Wednesday, March 27, 2013

The Double-Edged Wedge Issue

Elected Republicans should be praying that the Supreme Court rules in favor of gay marriage nationwide, because anything short of that will have huge electoral implications for the party for years to come.

Public opinion has shifted faster on marriage equality than on any other issue likely since the civil rights era.  In 2004, Karl Rove famously engineered a way to get the issue to appear on several states’ ballot for referenda in order to drive turnout among conservatives. 

In truth, it was a brilliant strategy, and one that likely secured Ohio and Iowa (and therefore the election) for President Bush.  In fact, conservatives have used that very strategy to boost Republicans in numerous elections.

But now public support has shifted towards the proponents of marriage equality, and don’t think for a minute that the Democrats won’t use that to their advantage this time.  In 2004, support for same-sex marriage was at 33%, with nearly 60% opposed.  Today, those numbers have nearly flipped.  A new ABC News/Washington Post poll pegged support for marriage equality at 58% with only 36% opposing it. 

And the trend should only be expected to continue.  Nate Silver, the wonderfully wonky statistician who predicted President Obama’s victory in November is projecting that by 2016, thirty-three states will have outright majorities in support of marriage equality, and by 2020, only six will remain in opposition.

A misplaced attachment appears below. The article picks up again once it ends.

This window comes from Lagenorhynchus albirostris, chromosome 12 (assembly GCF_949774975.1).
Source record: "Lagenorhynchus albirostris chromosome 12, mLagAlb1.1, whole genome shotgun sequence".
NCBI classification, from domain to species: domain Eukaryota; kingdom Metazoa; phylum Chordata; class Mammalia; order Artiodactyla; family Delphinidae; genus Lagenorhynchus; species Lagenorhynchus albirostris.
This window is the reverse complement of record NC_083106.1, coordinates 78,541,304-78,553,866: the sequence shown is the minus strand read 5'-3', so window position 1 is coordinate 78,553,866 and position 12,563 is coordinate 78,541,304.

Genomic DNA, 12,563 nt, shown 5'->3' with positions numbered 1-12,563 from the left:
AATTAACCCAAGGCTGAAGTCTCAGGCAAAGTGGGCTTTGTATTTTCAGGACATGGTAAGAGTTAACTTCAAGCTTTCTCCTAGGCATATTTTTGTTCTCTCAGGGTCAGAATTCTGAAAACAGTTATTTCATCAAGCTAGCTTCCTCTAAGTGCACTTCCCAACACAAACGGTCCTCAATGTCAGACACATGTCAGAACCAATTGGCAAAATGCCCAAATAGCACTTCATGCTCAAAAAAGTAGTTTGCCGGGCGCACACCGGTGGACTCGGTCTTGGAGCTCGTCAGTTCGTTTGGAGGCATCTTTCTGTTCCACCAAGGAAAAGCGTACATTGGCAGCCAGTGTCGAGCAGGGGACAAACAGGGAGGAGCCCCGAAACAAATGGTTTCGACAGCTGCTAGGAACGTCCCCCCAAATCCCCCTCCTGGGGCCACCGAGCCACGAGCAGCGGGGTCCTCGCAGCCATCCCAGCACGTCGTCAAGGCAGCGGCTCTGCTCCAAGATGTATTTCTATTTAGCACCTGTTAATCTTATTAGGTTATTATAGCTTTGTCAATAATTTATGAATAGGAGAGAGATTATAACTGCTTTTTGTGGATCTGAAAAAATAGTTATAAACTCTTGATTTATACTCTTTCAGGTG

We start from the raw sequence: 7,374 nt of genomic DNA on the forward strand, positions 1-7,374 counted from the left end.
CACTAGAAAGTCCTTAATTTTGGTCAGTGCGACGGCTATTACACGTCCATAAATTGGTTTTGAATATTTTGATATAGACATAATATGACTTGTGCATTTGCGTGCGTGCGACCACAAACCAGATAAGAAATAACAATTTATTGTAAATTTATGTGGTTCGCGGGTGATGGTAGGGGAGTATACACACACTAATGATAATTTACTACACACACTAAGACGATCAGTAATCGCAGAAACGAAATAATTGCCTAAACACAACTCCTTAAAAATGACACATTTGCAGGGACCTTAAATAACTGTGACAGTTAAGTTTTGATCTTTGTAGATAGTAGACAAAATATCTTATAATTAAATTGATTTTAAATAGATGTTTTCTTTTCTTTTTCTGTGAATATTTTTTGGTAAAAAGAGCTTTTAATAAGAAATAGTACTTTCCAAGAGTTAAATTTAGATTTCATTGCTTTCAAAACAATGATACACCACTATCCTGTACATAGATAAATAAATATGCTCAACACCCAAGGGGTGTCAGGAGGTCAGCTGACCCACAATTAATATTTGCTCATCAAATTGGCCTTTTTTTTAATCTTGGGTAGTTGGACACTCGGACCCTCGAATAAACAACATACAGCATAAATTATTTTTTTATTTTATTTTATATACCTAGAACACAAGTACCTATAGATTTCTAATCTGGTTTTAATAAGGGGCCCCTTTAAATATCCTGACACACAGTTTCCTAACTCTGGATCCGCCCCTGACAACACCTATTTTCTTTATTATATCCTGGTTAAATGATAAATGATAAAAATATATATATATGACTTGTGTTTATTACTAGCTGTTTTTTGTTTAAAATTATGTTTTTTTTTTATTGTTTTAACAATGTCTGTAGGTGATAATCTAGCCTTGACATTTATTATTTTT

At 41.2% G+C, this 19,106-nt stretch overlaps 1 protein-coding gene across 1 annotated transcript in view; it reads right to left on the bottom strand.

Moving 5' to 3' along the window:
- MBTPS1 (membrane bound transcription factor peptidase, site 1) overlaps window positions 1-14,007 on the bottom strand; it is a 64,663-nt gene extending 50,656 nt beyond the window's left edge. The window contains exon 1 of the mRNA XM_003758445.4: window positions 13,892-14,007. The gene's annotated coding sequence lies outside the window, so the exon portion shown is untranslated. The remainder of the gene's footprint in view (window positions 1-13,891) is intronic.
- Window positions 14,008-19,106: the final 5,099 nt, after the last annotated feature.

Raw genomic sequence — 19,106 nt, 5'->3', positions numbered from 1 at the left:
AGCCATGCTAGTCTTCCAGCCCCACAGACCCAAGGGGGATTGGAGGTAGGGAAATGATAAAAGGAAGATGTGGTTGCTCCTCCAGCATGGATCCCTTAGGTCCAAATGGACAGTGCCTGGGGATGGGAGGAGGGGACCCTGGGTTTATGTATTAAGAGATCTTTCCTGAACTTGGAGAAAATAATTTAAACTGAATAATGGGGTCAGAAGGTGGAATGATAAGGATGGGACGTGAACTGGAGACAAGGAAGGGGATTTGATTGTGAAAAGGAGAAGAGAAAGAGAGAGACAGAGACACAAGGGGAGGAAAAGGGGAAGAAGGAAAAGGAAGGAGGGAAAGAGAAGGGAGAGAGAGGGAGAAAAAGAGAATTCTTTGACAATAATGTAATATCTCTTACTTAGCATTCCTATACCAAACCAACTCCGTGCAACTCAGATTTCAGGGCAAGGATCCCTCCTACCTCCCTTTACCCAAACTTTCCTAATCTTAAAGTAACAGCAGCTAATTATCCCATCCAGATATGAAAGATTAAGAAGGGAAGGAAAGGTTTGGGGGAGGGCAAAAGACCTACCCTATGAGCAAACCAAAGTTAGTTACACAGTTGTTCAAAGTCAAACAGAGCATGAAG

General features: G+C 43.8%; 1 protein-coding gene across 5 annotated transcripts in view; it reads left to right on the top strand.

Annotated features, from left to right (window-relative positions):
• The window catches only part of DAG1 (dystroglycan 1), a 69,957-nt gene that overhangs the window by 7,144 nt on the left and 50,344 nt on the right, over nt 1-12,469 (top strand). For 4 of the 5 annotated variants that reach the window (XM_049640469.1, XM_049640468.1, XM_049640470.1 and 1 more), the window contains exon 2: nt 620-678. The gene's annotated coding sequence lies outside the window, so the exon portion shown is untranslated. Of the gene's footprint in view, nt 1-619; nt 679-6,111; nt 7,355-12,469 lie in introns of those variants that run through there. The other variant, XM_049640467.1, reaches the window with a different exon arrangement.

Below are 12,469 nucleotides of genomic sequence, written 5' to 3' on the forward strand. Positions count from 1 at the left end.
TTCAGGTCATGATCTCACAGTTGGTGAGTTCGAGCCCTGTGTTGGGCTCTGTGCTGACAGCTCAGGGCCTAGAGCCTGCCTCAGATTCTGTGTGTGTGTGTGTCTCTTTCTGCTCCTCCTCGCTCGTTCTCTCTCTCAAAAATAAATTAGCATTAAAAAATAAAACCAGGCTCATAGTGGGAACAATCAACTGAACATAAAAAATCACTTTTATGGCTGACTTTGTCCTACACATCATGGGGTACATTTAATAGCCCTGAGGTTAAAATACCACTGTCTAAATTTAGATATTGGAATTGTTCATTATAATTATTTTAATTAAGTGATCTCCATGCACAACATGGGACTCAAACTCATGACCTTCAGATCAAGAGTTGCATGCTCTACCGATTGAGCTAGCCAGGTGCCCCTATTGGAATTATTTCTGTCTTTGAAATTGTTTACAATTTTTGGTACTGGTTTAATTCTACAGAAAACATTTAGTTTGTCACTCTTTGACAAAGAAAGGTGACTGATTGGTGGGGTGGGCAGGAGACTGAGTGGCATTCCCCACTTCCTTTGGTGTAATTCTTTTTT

If the Supreme Court fails to secure marriage as a right for all Americans, the fight will continue to be fought state by state, often by referenda.  Sure, there are states that are liberal enough to legislate marriage equality, but the LGBT lobby will likely be pushing hard for states with majority or near majority support to secure same sex marriage at the ballot box. 

This move could be the one thing that drives younger voters to the polls.  Among 18-29 year-olds, 81% support same sex marriage.  Further, younger voters are more likely to be Democrats.  The mid-term election in 2014 will likely have a greater share of its voters being young and liberal than in previous cycles. 

Republicans should be very worried about the rulings in June.  They should hope for the court to make a swift and sweeping decision so gay marriage is no longer on the political front-burner each election cycle, because it is no longer a wedge issue that works in the GOP’s favor.  

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